Better late than never! Let us start 2018 with a positive note: let us teach our younger tech savvy generation how to respect women, men and people from LGBTQ groups online. I was invited by UNICEF to represent them in the West Bengal State child protection committee meet on child rights and deliver lecture on online exploitation of children on 21st November, 2017 . I delivered lecture on "Children as consumers and contributors of offensive contents online and role of POCSO Act: a Therapeutic Jurisprudential approach."
We know children are smarter than us the older generation in cyber related issues. But at the same time, it is also our duty to guide children to be more responsible while on internet. I take pleasure in sharing this model policy guidelines which was prepared by me sometimes back. This model policy guidelines may be used by schools, colleges and other stake holders
Scope of the policy guidelines: It may be used to educate children from 1st Standard to plus 2. It may also be used to provide guidance for teachers and counsellors to help children for positive usage of internet and social networking sites.
1.Every school must encourage children to participate in debates or discussions on internet rights, positive and negative effects of the same. This may be made as a part of the subject of computer science, or as a part of C.C.
2.Junior students (from the age group of 4-8) must be encouraged to take part in awareness building sessions. In such sessions, the students may be shown how to handle the devices properly and why not to switch on devices without parent’s supervision or permission. For this purpose the schools can consider making small skits with the help of older children and the teachers, or use movie clippings or other audio-visual learning materials.
3.Students from the age group of 8-13 must be encouraged to attend awareness sessions where they may be taught how to use the internet for positive gain. Given the fact that many study materials and books provide internet links or pages on specific subjects, the students may be encouraged to open such sites in the presence of the teachers. Parent-teacher-student sessions must be made to sensitise parents about the positive use of internet and digital communication technology. Students may be introduced to issues including grooming by paedophiles, values of good talk and bad talk in the internet etc. Students may be slowly introduced to social networking sites. It is not necessary to direct the students to open their accounts. But the students may be asked to take part in discussions on the policy guidelines or terms and conditions that are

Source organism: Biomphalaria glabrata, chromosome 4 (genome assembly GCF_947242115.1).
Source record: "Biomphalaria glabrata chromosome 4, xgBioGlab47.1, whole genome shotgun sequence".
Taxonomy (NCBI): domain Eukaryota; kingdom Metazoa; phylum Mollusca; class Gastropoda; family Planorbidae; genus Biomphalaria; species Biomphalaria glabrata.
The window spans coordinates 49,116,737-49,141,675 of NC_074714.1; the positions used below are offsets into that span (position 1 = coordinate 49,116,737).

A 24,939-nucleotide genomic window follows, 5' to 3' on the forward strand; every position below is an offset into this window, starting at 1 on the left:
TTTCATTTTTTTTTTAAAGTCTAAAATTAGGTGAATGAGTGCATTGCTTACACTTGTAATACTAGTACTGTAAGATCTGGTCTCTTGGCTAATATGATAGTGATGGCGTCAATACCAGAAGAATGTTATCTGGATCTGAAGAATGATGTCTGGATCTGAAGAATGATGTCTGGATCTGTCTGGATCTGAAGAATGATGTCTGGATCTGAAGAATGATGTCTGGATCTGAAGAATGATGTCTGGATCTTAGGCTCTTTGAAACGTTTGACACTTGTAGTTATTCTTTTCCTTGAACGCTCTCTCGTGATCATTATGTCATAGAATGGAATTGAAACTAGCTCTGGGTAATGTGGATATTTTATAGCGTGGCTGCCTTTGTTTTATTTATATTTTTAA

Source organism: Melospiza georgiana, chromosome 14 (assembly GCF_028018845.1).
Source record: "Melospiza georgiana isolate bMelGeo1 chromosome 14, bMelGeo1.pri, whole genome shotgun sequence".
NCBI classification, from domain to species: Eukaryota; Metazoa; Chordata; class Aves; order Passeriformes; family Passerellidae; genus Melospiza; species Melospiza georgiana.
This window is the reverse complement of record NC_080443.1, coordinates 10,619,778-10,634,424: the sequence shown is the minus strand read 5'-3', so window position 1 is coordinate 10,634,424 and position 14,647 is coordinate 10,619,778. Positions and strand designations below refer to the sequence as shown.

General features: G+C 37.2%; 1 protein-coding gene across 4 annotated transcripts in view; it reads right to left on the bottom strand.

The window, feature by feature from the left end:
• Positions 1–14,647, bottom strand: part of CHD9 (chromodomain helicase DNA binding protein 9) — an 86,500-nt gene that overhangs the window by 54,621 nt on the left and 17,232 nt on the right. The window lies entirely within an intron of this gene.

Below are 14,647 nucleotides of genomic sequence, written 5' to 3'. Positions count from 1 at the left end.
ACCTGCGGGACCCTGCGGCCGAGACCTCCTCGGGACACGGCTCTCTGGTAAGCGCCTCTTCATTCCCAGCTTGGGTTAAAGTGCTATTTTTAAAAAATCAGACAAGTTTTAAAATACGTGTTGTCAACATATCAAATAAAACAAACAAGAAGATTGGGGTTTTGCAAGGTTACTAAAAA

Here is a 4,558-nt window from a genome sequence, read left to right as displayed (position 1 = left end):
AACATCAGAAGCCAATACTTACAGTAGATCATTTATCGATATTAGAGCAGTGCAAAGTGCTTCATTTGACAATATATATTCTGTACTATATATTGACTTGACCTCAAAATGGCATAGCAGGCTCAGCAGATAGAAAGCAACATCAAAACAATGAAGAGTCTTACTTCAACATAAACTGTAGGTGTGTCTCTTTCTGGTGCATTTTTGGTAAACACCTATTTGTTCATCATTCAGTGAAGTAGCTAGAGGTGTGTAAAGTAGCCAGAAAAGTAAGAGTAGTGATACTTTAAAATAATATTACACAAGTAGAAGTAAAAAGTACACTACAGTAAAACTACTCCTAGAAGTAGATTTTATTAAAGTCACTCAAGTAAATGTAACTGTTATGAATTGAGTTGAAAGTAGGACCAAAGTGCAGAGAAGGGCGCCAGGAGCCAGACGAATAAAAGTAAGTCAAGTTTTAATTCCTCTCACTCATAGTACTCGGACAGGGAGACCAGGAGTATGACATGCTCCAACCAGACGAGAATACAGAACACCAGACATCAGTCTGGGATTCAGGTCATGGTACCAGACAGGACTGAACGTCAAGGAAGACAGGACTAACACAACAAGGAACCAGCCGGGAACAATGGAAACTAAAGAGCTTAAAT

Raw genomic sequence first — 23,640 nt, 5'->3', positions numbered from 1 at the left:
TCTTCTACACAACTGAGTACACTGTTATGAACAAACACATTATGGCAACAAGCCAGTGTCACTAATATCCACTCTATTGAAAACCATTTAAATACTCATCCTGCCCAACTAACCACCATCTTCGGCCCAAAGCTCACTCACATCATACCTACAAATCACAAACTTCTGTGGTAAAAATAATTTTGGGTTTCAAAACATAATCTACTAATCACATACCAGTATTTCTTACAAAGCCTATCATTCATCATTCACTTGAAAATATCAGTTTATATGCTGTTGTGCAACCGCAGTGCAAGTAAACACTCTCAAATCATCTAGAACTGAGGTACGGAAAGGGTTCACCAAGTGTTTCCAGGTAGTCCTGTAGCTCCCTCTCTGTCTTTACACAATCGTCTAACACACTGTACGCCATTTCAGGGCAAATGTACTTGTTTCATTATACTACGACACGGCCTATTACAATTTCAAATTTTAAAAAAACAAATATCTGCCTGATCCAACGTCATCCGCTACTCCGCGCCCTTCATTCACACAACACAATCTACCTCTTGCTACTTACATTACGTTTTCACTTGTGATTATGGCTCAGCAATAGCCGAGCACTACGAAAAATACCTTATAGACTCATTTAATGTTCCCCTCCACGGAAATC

offered by social networking sites, email service providers etc, and then create their own accounts in the social networking sites.
4.Students from the age group of 14-17 may be encouraged to open accounts in the social networking sites and add their parents and teachers in their friend circles. They may be encouraged to create their own safety rules and privacy rules and discuss about them with younger students in class debates or awareness sessions. Students may also be encouraged to access informative pages in the social networking sites for gaining more knowledge.
5.It is important to teach students about rational coping mechanisms if and when they accidentally fall victims of cyber crimes. They must be taught how to use the safety tools to protect themselves, when and how to contact the principals, teachers and parents.
6.Schools must arrange for workshops on guiding students for positive usage of internet, which may include sessions on copyright violations as well. In such workshops, students may be encouraged to express their thoughts. Such workshops may be conducted with the police personnel, cyber crime experts, and NGOs as resource persons.
7.Senior students (from the age group of 16-18) may be encouraged to create their own blogs or vlogging sites either on their own or as group effort to show case positive usage of internet.
8.However, it must be noted that this policy guideline should not be used if the schools wish to use it as the sole guideline for separate types of offences. The author offers to cooperate with the schools to build up unique policy guidelines on the basis of this model policy guideline depending upon the need of every organisation. It is hoped that if the above guidelines are adopted, crimes targeting children by children and adults may be curbed.
* This model policy guideline was first published in http://www.cybervictims.org/moderlpgccvc.pdf by Dr. Debarati Halder.